This could be the job that defines the Special One’s career. He is taking charge of a team that has struggled in the league for three years now and has mounted no challenge on the European front. Louis van Gaal did a commendable job of stabilizing the ship after Moyes’ tumultuous time in charge but now the onus is on Mourinho to take the club back to the heights it needs to be at. But he will need to make sure that the club’s ethos and traditions do not fall down along the way.

Transfers, both incoming and outgoing are expected in the summer but once the squad takes shape, it is expected to have the defensive solidity that we’ve come to see from almost every Mourinho sides over the past decade. There will most likely be an expensive addition to partner Chris Smalling in defence while Daley Blind should not expect to play there again. Mourinho likes having one marauding full back while the other is more cautious while going forward. At Chelsea he had Ivanovic and Azpilicueta; and their roles are most likely to be taken over by Luke Shaw and Matteo Darmian (if he can be made a tad more disciplined positioning-wise.).

In midfield, there is one solid defensive player (Matic at Chelsea) and one more creative one (Fabregas at Chelsea). This can come as good news for Ander Herrera, Morgan Schneiderlin, Michael Carrick and Wayne Rooney. Schneiderlin and Carrick can provide the strong defensive base while Rooney and Fabregas can be the more adventurous midfielders who go on the offensive while still controlling the game from midfield.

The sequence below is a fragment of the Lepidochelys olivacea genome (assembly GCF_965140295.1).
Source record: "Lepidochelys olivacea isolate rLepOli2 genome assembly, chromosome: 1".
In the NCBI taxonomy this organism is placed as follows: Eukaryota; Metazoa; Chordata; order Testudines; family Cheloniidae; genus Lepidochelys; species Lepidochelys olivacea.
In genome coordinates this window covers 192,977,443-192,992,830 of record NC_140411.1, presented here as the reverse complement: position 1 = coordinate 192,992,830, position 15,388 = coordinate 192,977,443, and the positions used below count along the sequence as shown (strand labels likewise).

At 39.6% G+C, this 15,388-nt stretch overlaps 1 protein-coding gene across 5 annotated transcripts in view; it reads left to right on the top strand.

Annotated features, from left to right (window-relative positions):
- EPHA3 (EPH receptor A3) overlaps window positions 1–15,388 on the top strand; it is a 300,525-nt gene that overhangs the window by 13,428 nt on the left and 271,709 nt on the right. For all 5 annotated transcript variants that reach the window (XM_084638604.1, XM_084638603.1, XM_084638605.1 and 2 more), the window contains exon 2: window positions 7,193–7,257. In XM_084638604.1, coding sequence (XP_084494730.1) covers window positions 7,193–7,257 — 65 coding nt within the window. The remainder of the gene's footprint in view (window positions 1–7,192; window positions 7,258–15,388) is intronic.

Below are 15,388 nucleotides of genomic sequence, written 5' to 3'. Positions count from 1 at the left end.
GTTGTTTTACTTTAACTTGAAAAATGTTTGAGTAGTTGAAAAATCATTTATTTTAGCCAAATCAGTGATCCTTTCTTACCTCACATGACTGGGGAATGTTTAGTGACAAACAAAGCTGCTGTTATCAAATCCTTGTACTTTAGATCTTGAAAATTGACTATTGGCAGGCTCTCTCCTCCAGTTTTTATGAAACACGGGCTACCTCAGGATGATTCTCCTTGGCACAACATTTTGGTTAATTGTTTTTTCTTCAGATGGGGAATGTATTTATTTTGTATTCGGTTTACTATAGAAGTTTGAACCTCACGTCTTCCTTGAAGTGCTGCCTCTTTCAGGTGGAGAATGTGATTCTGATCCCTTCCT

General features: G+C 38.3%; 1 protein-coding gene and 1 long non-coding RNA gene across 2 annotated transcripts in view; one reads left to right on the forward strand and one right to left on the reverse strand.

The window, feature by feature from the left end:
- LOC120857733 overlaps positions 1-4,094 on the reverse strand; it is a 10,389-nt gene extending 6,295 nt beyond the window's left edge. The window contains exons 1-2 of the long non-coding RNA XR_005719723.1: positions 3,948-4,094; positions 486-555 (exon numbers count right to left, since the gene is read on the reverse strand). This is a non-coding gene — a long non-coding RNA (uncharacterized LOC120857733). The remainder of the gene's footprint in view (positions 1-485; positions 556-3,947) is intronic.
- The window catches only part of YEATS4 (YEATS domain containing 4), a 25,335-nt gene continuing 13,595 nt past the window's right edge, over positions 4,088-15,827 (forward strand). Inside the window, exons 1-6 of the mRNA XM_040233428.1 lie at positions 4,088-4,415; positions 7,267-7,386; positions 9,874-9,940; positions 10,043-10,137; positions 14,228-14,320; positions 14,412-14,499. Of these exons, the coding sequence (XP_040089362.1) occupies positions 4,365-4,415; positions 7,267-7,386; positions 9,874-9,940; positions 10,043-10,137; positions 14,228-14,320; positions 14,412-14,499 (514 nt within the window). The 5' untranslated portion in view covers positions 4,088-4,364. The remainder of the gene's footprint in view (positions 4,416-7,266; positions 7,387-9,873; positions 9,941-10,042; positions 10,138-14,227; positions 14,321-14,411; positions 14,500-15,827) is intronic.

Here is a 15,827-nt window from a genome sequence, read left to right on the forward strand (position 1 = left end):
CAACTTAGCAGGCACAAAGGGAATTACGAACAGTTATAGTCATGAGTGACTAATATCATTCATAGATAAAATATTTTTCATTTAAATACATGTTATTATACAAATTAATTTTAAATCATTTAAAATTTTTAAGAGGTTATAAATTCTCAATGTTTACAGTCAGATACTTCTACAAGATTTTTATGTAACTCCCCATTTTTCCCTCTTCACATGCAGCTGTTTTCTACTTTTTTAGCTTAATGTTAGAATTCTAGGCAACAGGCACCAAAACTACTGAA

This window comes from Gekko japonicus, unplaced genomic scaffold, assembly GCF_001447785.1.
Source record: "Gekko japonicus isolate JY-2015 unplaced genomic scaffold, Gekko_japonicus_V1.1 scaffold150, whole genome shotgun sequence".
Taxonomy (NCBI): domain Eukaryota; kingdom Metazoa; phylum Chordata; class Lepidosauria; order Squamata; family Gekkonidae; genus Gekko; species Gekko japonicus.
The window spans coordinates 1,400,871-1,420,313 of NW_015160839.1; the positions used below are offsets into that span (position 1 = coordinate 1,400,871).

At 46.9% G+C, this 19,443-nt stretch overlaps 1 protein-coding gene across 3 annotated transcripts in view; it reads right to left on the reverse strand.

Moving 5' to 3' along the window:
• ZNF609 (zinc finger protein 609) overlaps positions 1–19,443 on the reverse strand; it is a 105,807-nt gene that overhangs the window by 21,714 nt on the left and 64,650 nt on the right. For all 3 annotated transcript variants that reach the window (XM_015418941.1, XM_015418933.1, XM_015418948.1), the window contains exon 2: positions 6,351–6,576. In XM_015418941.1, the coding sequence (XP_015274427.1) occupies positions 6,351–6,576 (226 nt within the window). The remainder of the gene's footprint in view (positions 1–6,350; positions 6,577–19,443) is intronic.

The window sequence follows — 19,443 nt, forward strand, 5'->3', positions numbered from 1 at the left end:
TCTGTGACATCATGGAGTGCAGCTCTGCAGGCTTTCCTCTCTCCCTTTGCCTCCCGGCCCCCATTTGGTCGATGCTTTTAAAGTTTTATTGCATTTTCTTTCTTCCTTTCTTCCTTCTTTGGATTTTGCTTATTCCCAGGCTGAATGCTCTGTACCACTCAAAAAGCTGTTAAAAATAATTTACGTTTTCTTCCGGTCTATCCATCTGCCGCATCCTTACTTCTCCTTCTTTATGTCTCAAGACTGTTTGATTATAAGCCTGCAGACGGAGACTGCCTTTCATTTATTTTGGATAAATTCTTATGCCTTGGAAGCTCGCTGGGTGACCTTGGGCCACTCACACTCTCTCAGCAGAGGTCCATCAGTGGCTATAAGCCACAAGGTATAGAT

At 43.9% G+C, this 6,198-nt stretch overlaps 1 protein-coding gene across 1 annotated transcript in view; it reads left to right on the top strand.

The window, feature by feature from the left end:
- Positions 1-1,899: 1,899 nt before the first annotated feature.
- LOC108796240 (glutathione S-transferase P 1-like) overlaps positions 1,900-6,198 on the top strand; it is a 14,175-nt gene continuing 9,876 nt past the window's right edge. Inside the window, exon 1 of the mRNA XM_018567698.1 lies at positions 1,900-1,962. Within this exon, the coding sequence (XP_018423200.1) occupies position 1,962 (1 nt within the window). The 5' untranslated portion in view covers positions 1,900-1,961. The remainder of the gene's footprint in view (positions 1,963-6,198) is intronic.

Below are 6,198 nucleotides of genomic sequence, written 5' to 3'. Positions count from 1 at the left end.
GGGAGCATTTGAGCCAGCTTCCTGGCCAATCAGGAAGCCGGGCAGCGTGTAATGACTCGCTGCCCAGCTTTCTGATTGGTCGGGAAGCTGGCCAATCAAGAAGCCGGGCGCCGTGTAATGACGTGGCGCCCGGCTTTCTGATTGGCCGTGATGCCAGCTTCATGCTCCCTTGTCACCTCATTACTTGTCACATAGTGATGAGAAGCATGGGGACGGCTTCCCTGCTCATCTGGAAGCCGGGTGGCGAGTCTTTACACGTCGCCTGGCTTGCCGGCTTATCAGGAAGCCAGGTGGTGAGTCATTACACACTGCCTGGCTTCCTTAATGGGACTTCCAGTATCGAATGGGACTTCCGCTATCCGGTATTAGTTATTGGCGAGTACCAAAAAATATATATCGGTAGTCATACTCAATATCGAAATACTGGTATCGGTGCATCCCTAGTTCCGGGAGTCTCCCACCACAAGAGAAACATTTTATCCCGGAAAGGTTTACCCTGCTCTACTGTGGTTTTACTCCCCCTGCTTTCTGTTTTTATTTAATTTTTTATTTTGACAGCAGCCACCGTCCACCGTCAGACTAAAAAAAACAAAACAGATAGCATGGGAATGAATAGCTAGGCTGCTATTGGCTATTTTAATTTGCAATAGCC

The Portuguese also likes having two pacey wingers or wide midfielders. This is where Anthony Martial, Memphis and Jesse Lingard could have a part to play while Ibrahimovic seems to be on the verge of signing for United and he will take over the striker’s role from Marcus Rashford. So you shouldn’t expect Ashley Young playing up top again. Juan Mata’s case is a rather curious one as he doesn’t provide the defensive energy that Mourinho asks for from almost all his players. He doesn’t have the knack to change games like Ozil, but still remains a valuable asset to this side. Whether Jose keeps is at Old Trafford after the Spaniard lasted only six months with him last time out, remains to be seen. The front five is where we can expect to see additions to the side (and a center-back) with goals being a priority as well. Manchester United had their worst goal-scoring season in the Premier League under LVG, so a striker is expected to join the ranks and it appears that Zlatan Ibrahimovic is on his way to reunite with his former Inter manager. We may also see additions on the right wing and a creative playmaker may also join.